Pronunciation: (plou), [key]
1. an agricultural implement used for cutting, lifting, turning over, and partly pulverizing soil.
2. any of various implements resembling or suggesting this, as a kind of plane for cutting grooves or a contrivance for clearing away snow from a road or track.
3. Type Founding.(formerly) an instrument for cutting the groove in the foot of type.
4. Bookbinding.a device for trimming the edges of the leaves by hand.
5. (cap.) Astron.
a. the constellation Ursa Major.
b. the Big Dipper.

1. to turn up (soil) with a plow.
2. to make (a furrow) with a plow.
3. to tear up, cut into, or make a furrow, groove, etc. in (a surface) with or as if with a plow (often fol. by up): The tractor plowed up an acre of trees.
4. to clear by the use of a plow, esp. a snowplow (sometimes fol. by out): The city's work crews were busily plowing the streets after the blizzard.
5. to invest, as capital (often fol. by into): to plow several hundred million into developing new oil fields.
6. to reinvest or reutilize (usually fol. by back): to plow profits back into new plants and equipment.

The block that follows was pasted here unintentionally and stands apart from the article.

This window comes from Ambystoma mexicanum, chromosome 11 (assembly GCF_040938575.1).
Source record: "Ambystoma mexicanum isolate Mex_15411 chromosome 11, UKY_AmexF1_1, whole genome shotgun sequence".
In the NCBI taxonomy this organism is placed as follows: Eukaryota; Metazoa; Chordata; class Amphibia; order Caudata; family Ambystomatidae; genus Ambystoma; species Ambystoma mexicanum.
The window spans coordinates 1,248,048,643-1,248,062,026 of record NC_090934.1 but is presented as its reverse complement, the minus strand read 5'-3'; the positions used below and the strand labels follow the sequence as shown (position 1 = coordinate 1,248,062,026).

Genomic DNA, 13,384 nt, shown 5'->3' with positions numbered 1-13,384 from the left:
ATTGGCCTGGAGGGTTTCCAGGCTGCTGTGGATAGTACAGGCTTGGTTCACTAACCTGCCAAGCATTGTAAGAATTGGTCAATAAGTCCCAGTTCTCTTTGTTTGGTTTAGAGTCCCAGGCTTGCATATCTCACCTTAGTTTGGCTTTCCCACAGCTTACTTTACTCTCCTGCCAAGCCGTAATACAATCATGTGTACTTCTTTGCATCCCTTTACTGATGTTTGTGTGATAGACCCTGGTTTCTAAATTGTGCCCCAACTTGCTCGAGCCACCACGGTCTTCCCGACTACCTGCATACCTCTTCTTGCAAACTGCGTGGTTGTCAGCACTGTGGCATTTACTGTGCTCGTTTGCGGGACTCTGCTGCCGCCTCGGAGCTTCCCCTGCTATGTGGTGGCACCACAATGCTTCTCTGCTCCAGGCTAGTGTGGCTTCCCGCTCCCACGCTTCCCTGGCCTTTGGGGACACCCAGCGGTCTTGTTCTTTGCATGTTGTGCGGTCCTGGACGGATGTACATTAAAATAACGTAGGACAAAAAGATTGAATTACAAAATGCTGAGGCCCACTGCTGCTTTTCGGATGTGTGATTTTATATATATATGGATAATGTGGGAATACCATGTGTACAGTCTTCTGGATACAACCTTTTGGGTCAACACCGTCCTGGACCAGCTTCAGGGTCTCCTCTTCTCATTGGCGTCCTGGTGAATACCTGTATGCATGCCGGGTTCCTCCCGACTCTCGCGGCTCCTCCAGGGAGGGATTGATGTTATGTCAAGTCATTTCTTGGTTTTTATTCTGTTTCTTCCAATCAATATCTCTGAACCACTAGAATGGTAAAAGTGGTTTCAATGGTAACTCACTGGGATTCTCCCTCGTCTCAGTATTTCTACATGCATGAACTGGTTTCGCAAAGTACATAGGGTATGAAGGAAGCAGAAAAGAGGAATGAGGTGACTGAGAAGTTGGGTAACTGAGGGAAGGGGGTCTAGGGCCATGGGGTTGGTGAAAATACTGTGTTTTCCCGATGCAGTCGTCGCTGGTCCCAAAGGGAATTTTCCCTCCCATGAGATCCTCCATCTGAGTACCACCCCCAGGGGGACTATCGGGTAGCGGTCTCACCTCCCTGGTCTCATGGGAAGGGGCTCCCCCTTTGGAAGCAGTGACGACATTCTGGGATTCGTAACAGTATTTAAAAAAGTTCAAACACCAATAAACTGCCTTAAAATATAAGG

7. (of a ship, boat, animal, etc.)
a. to cleave the surface of (the water): beavers plowing the pond.
b. to make (a way) or follow (a course) in this manner: The yacht plowed an easterly course through the choppy Atlantic.
8. Slang (vulgar). to have sexual intercourse with.

1. to till the soil or work with a plow.
2. to take plowing in a specified way: land that plows easily.
3. to move forcefully through something in the manner of a plow (often fol. by through, into, along, etc.): The cop plowed through the crowd, chasing after the thief. The car plowed into our house.
4. to proceed in a slow, laborious, and steady manner (often fol. by through): The researcher plowed through a pile of reports.
5. to move through water by cleaving the surface: a ship plowing through a turbulent sea.
6. plow under,
a. to bury under soil by plowing.
b. to cause to disappear; force out of existence; overwhelm: Many mom-and-pop groceries have been plowed under by the big chain stores. Also, esp. Brit.,plough.

Random House Unabridged Dictionary, Copyright © 1997, by Random House, Inc., on Infoplease.

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